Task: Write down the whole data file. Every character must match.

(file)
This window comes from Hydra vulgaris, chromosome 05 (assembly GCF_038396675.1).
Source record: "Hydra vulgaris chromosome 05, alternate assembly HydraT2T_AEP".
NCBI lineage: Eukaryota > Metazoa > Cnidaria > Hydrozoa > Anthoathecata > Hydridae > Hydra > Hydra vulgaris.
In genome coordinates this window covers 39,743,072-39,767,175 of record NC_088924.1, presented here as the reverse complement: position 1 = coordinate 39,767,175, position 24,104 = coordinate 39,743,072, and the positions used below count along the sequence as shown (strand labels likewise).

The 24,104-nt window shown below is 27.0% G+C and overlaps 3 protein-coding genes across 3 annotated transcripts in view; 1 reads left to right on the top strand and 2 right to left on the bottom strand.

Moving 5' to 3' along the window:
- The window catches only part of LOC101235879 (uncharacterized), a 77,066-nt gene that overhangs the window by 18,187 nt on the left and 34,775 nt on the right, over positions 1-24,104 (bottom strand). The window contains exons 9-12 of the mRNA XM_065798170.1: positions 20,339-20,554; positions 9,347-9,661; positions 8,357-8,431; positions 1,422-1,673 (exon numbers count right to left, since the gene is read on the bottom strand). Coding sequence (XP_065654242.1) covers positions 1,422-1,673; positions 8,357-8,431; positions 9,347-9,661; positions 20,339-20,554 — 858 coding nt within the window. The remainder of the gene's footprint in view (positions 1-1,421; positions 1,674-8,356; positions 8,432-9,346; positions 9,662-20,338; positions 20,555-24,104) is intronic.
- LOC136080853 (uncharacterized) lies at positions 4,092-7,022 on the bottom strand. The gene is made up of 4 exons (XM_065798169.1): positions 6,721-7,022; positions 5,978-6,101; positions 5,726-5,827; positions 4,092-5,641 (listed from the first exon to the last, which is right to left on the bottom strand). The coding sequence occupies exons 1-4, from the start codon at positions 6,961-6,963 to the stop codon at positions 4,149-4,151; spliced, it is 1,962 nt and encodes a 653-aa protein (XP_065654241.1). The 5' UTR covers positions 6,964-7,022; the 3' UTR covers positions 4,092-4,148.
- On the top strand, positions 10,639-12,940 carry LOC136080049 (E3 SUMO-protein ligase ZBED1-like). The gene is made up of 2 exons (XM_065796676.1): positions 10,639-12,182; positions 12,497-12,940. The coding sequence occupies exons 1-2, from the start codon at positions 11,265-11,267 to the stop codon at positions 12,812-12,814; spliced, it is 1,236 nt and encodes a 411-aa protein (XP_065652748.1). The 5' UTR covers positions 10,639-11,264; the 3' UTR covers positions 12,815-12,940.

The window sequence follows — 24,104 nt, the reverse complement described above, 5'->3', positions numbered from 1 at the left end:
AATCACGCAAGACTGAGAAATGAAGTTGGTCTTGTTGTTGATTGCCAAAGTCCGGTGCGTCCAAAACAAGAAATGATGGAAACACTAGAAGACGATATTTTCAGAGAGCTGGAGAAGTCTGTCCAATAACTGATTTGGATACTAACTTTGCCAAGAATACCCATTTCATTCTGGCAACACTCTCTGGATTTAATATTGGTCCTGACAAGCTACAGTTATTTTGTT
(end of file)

This window comes from Hydra vulgaris, chromosome 05 (assembly GCF_038396675.1).
Source record: "Hydra vulgaris chromosome 05, alternate assembly HydraT2T_AEP".
NCBI lineage: Eukaryota > Metazoa > Cnidaria > Hydrozoa > Anthoathecata > Hydridae > Hydra > Hydra vulgaris.
In genome coordinates this window covers 39,743,072-39,767,175 of record NC_088924.1, presented here as the reverse complement: position 1 = coordinate 39,767,175, position 24,104 = coordinate 39,743,072, and the positions used below count along the sequence as shown (strand labels likewise).

The 24,104-nt window shown below is 27.0% G+C and overlaps 3 protein-coding genes across 3 annotated transcripts in view; 1 reads left to right on the top strand and 2 right to left on the bottom strand.

Moving 5' to 3' along the window:
- The window catches only part of LOC101235879 (uncharacterized), a 77,066-nt gene that overhangs the window by 18,187 nt on the left and 34,775 nt on the right, over positions 1-24,104 (bottom strand). The window contains exons 9-12 of the mRNA XM_065798170.1: positions 20,339-20,554; positions 9,347-9,661; positions 8,357-8,431; positions 1,422-1,673 (exon numbers count right to left, since the gene is read on the bottom strand). Coding sequence (XP_065654242.1) covers positions 1,422-1,673; positions 8,357-8,431; positions 9,347-9,661; positions 20,339-20,554 — 858 coding nt within the window. The remainder of the gene's footprint in view (positions 1-1,421; positions 1,674-8,356; positions 8,432-9,346; positions 9,662-20,338; positions 20,555-24,104) is intronic.
- LOC136080853 (uncharacterized) lies at positions 4,092-7,022 on the bottom strand. The gene is made up of 4 exons (XM_065798169.1): positions 6,721-7,022; positions 5,978-6,101; positions 5,726-5,827; positions 4,092-5,641 (listed from the first exon to the last, which is right to left on the bottom strand). The coding sequence occupies exons 1-4, from the start codon at positions 6,961-6,963 to the stop codon at positions 4,149-4,151; spliced, it is 1,962 nt and encodes a 653-aa protein (XP_065654241.1). The 5' UTR covers positions 6,964-7,022; the 3' UTR covers positions 4,092-4,148.
- On the top strand, positions 10,639-12,940 carry LOC136080049 (E3 SUMO-protein ligase ZBED1-like). The gene is made up of 2 exons (XM_065796676.1): positions 10,639-12,182; positions 12,497-12,940. The coding sequence occupies exons 1-2, from the start codon at positions 11,265-11,267 to the stop codon at positions 12,812-12,814; spliced, it is 1,236 nt and encodes a 411-aa protein (XP_065652748.1). The 5' UTR covers positions 10,639-11,264; the 3' UTR covers positions 12,815-12,940.

The window sequence follows — 24,104 nt, the reverse complement described above, 5'->3', positions numbered from 1 at the left end:
AATCACGCAAGACTGAGAAATGAAGTTGGTCTTGTTGTTGATTGCCAAAGTCCGGTGCGTCCAAAACAAGAAATGATGGAAACACTAGAAGACGATATTTTCAGAGAGCTGGAGAAGTCTGTCCAATAACTGATTTGGATACTAACTTTGCCAAGAATACCCATTTCATTCTGGCAACACTCTCTGGATTTAATATTGGTCCTGACAAGCTACAGTTATTTTGTT